#SaludTues 1/10/2023: American Roads Shouldn’t be this Dangerous


American Roads Shouldn’t be this Dangerous
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More Americans died in motor vehicle traffic crashes in 2021 than any other year since 2005, according to the National Highway Traffic Safety Administration (NHTSA).

These are violent and tragic deaths. The roughly 2,700,000 injuries from non-fatal crashes are also violent and tragic with individuals often sustaining multiple traumatic injuries, injuries that significantly reduce their quality of life.

These violent deaths and injuries are preventable.

However, despite past efforts to reduce violent deaths and injuries on American roads, auto-centric guidance and policies and the growing size of automobiles undermine safety efforts today.

It’s time to take meaningful action to prevention violent deaths and injuries on our roads.

Let’s use #SaludTues on January 10, 2023, to tweet about how our roads are dangerous by design and what we can do about it.

  • WHAT: #SaludTues Tweetchat: “American Roads Shouldn’t be this Dangerous”
  • TIME/DATE: 1-2 p.m. ET Tuesday, Jan. 10, 2023
  • WHERE: On Twitter with hashtag #SaludTues
  • HOST: @SaludAmerica
  • CO-HOSTS: Smart Growth America (@SmartGrowthUSA); Bill Schultheiss (@schlthss); America Walks (@americawalks)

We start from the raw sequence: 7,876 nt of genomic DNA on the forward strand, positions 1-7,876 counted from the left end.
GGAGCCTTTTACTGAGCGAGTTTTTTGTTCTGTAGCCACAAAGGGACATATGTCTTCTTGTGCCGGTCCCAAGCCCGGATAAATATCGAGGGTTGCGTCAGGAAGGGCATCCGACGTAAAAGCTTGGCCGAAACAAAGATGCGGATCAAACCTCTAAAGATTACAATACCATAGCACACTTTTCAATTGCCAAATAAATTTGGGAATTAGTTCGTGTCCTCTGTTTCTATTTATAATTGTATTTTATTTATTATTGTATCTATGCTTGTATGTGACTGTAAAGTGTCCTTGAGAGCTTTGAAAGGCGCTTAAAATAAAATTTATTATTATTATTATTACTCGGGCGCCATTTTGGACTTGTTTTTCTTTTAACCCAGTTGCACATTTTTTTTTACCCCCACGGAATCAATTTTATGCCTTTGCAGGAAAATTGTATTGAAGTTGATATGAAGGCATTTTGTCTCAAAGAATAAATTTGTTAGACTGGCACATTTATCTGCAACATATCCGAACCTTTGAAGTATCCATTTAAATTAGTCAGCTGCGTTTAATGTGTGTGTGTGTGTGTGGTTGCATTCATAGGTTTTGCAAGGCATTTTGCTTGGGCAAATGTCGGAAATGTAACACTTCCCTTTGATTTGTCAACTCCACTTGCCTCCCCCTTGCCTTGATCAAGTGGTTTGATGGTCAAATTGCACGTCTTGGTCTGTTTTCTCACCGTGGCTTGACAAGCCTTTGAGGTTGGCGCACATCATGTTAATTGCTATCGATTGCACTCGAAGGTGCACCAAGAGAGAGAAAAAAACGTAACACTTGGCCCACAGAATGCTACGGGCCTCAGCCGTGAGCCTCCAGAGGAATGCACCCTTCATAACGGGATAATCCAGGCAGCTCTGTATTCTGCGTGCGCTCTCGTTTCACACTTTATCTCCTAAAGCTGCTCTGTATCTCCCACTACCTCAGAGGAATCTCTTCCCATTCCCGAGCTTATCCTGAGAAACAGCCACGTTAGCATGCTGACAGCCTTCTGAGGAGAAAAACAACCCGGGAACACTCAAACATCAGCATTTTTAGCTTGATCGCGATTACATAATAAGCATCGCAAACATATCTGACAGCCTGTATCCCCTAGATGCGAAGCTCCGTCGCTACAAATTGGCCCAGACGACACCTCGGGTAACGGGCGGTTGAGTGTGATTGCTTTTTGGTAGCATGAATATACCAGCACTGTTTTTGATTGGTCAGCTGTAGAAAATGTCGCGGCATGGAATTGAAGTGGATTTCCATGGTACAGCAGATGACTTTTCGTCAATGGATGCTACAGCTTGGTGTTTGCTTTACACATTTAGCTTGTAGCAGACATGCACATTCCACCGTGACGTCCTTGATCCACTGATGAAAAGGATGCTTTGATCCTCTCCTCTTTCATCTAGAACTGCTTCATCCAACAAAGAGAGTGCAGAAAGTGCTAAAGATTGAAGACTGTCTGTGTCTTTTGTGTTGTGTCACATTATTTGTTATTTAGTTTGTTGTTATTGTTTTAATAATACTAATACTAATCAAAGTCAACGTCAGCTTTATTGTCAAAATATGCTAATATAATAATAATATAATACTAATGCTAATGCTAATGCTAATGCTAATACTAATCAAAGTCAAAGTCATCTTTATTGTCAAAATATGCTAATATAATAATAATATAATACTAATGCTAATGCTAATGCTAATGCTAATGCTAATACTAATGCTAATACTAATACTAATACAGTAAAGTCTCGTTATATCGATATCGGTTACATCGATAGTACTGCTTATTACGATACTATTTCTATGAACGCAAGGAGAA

• OPTIONAL HASHTAGS: #dangerousbydesign #safetyoverspeed

We’ll open the floor to science, your experiences and stories, and best practices as we explore:

  • Why past efforts to prevent violent traffic deaths in America have not been enough;
  • What we need to do to prevent violent traffic deaths in America; and
  • How people can get involved to push for local, regional, state, and federal action to prevent violent deaths on our roads.

Use #SaludTues to follow the conversation and share the latest in how transportation is connected to health.

#SaludTues is a weekly Tweetchat about Latino health at 12p CST/1p ET every Tuesday and hosted by @SaludAmerica, the Latino health social media campaign for the team at the Institute for Health Promotion Research (IHPR) at The University of Texas Health, San Antonio.

By The Numbers By The Numbers



of Latinos rely on public transit (compared to 14% of whites).

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